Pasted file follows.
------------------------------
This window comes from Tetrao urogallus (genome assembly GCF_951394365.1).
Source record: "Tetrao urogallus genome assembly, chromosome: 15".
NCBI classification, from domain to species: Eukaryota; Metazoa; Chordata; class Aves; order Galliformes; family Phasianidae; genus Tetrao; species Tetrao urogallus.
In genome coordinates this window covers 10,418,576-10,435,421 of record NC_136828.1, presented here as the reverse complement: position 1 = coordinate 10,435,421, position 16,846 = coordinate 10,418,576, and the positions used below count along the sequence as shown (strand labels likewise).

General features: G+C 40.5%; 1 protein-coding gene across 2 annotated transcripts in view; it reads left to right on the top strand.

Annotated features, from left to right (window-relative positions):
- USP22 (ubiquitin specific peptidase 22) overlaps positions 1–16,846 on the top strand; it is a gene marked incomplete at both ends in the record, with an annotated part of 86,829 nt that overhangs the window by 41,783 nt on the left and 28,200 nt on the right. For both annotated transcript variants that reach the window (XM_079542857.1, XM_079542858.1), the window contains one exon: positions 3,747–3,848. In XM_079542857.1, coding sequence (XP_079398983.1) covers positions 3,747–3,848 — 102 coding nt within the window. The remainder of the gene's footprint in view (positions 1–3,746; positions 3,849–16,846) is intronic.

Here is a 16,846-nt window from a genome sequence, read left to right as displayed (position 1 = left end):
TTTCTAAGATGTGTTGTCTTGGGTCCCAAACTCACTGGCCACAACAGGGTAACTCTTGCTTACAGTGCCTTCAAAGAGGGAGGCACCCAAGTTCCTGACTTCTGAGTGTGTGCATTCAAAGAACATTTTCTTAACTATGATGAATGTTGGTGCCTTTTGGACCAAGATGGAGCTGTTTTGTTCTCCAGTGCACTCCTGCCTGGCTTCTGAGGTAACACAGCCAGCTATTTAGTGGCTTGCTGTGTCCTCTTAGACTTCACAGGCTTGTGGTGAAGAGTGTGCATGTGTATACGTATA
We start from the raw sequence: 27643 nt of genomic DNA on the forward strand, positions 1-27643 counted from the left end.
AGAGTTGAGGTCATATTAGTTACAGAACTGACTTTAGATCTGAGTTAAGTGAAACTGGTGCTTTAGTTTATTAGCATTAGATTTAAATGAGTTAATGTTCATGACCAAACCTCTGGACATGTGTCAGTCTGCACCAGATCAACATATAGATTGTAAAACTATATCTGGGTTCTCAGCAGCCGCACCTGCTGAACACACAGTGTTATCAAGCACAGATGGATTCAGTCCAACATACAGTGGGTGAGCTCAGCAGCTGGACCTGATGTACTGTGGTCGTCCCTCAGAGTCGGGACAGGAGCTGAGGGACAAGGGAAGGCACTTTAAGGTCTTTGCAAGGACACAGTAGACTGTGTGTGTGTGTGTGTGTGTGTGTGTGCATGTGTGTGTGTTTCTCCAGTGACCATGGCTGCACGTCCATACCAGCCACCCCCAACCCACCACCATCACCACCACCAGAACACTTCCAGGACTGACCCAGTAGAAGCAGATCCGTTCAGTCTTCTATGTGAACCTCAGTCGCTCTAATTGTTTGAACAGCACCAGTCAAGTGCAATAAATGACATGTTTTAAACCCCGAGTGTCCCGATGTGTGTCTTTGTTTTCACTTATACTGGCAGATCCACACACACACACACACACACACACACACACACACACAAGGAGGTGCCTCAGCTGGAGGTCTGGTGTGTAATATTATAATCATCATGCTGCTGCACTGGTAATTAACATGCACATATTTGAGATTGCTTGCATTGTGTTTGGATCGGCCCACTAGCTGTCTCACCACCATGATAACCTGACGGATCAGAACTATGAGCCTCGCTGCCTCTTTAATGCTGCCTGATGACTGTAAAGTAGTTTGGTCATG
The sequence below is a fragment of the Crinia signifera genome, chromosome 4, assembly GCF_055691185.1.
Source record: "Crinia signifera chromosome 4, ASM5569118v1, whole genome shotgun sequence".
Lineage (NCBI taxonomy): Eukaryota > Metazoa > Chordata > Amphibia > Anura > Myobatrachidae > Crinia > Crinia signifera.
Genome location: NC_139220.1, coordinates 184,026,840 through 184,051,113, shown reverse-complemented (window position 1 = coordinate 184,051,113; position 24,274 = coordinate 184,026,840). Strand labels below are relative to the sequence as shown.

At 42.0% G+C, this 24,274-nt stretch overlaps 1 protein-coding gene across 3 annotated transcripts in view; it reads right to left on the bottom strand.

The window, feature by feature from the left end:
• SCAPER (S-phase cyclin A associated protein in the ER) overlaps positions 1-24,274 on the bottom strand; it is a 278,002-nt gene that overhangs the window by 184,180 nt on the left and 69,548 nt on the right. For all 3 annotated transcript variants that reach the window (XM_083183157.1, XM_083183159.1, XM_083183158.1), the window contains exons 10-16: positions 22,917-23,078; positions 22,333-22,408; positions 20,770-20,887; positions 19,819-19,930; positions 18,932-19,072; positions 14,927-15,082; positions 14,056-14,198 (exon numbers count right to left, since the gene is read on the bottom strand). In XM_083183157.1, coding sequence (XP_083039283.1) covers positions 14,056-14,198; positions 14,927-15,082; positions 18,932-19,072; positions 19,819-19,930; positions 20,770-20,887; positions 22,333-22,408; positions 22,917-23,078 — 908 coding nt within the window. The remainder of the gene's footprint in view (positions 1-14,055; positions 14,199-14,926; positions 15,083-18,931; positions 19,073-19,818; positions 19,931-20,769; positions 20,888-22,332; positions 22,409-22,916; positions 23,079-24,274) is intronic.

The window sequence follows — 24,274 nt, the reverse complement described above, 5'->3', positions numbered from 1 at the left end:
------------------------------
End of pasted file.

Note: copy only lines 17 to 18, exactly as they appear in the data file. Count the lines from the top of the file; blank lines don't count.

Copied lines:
The window, feature by feature from the left end:
• SCAPER (S-phase cyclin A associated protein in the ER) overlaps positions 1-24,274 on the bottom strand; it is a 278,002-nt gene that overhangs the window by 184,180 nt on the left and 69,548 nt on the right. For all 3 annotated transcript variants that reach the window (XM_083183157.1, XM_083183159.1, XM_083183158.1), the window contains exons 10-16: positions 22,917-23,078; positions 22,333-22,408; positions 20,770-20,887; positions 19,819-19,930; positions 18,932-19,072; positions 14,927-15,082; positions 14,056-14,198 (exon numbers count right to left, since the gene is read on the bottom strand). In XM_083183157.1, coding sequence (XP_083039283.1) covers positions 14,056-14,198; positions 14,927-15,082; positions 18,932-19,072; positions 19,819-19,930; positions 20,770-20,887; positions 22,333-22,408; positions 22,917-23,078 — 908 coding nt within the window. The remainder of the gene's footprint in view (positions 1-14,055; positions 14,199-14,926; positions 15,083-18,931; positions 19,073-19,818; positions 19,931-20,769; positions 20,888-22,332; positions 22,409-22,916; positions 23,079-24,274) is intronic.